In the case of developing nations, the theory is that in time, as education levels rise and technological progress advances, they will make the transition to something akin to a western nation. It’s a dubious idea and especially when one considers birth rates. In the Catholic Philippines, the population growth especially among the poorest classes, is far higher than in a western nation. Yet birth rates in The Philippines are certainly on the low side measured against other developing nations: for example, there are 20 nations, all of them in Africa, where birth rates are much higher.
It was during that tedious journey along the west coast of Luzon, that the term ´climate change´ suddenly appeared in my mind.
From the very first time I saw Al Gore’s film ‘An Inconvenient Truth’, I was convinced that global climate change was the most serious problem confronting humanity. Everything I had read since then only reinforced that conviction. In over 90% of all the academic articles written by climatologists, the connection between human activity and climate change was supported.
In the western nations, the discussion around global climate change focuses on emissions and energy policy; on phasing out polluting factories and coal fired power stations and switching to solar and wind energy for example.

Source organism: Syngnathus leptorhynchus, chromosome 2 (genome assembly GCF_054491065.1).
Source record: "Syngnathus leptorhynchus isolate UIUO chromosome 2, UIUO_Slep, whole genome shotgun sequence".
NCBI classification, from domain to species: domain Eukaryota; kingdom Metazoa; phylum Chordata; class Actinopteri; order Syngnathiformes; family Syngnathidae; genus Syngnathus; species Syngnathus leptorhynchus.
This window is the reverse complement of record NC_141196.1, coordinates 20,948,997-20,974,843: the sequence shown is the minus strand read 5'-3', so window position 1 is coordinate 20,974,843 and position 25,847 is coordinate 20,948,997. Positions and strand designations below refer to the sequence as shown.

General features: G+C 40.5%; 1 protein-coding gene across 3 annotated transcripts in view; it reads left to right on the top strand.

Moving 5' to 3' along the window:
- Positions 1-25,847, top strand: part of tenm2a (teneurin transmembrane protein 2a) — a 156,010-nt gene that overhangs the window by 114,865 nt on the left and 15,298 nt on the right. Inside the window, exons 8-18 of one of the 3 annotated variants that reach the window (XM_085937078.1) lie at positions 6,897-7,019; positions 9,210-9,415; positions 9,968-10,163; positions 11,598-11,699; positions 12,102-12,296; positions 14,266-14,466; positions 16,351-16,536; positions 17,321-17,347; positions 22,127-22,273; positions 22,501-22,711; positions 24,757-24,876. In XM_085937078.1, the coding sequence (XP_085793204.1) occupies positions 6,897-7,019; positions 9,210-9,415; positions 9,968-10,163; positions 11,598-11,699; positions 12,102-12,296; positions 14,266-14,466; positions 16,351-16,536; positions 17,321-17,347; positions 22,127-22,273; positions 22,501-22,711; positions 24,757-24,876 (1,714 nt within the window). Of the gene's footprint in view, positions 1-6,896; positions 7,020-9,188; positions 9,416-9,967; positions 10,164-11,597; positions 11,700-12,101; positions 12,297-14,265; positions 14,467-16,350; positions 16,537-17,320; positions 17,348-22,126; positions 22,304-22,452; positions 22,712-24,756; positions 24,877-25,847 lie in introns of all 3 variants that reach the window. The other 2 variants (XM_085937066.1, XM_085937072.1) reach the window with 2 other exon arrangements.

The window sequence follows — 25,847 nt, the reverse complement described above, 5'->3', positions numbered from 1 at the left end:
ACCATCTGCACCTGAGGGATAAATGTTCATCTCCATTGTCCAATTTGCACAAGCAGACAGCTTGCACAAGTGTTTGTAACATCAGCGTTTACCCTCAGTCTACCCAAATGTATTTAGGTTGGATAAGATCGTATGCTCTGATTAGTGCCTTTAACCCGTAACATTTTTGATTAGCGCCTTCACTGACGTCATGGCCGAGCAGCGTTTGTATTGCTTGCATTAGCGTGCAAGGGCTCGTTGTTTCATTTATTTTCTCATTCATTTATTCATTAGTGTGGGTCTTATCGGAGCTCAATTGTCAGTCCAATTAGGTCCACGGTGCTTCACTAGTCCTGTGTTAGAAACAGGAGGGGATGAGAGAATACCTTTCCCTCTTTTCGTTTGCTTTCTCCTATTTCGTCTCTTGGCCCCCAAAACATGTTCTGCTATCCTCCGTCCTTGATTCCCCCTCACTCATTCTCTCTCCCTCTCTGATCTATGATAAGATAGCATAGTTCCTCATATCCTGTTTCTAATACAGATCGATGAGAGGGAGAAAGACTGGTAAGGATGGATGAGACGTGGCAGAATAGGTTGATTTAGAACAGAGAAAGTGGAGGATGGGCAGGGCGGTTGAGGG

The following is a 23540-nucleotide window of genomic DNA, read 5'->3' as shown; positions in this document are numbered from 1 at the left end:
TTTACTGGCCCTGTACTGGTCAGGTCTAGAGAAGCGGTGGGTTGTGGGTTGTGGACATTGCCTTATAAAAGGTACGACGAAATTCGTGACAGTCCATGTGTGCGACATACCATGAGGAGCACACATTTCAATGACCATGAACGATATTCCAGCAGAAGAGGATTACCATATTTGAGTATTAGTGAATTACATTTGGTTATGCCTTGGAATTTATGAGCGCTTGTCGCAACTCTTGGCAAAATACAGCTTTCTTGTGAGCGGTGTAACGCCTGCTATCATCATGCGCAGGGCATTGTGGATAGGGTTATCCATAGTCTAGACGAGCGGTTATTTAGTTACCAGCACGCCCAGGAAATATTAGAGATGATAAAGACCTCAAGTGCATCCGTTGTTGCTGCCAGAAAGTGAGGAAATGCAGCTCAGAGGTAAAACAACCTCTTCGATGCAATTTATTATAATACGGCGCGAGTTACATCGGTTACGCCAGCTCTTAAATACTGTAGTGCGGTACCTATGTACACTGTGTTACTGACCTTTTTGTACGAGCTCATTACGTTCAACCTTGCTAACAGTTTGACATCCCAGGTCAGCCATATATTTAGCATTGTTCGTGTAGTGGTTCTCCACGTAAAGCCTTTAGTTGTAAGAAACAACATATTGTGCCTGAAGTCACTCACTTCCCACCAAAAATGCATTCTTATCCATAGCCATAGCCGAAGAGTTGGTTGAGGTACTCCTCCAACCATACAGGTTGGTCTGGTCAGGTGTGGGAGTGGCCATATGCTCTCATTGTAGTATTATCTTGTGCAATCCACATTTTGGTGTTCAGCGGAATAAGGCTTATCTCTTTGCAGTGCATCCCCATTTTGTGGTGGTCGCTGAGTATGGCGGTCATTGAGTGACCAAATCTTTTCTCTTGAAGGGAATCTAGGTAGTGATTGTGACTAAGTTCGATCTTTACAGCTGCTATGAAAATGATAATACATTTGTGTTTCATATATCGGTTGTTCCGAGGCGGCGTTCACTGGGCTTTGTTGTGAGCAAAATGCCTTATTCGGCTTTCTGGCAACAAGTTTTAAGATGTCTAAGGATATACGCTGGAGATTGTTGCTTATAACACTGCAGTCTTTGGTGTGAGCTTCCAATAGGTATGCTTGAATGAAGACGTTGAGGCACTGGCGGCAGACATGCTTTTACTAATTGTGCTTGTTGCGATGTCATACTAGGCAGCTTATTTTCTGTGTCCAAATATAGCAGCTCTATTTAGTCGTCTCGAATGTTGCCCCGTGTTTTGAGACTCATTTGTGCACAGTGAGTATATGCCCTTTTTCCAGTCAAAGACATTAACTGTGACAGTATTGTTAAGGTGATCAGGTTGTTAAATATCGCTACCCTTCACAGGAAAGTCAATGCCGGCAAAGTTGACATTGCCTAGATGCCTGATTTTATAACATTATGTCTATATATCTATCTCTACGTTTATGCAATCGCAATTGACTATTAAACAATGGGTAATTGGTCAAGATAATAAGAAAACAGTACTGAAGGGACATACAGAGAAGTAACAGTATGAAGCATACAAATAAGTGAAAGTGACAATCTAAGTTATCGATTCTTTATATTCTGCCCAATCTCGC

But what environmentalists/Green parties ignore – it was their ‘inconvenient truth’ – was that in the developing world, where most of the world’s people live – and most of them are poor, living on 5 Euros a day or less – the politicians have no interest in climate change, even though it impacts on their nations far more than the wealthy nations (which are in temperate climatic zones). Their attitude is unanimous: ‘we have to supply our people with energy. Economic growth comes first. The poor have a right to the privileges which western nations take for granted.’
But just how far does the developing world want to take this ‘logic’?
Well, quite far.
Take the example of India.
On a list of the 500 most polluted cities in the world (overwhelmingly in the developing world), India takes out the top 10 places. Its capital city, New Delhi, is the most polluted city on the planet. To breathe the air in those cities is the equivalent of smoking 2 packets of cigarettes a day (Chinese cities begin at a ranking of about 20 – and then dominate the list down to 370).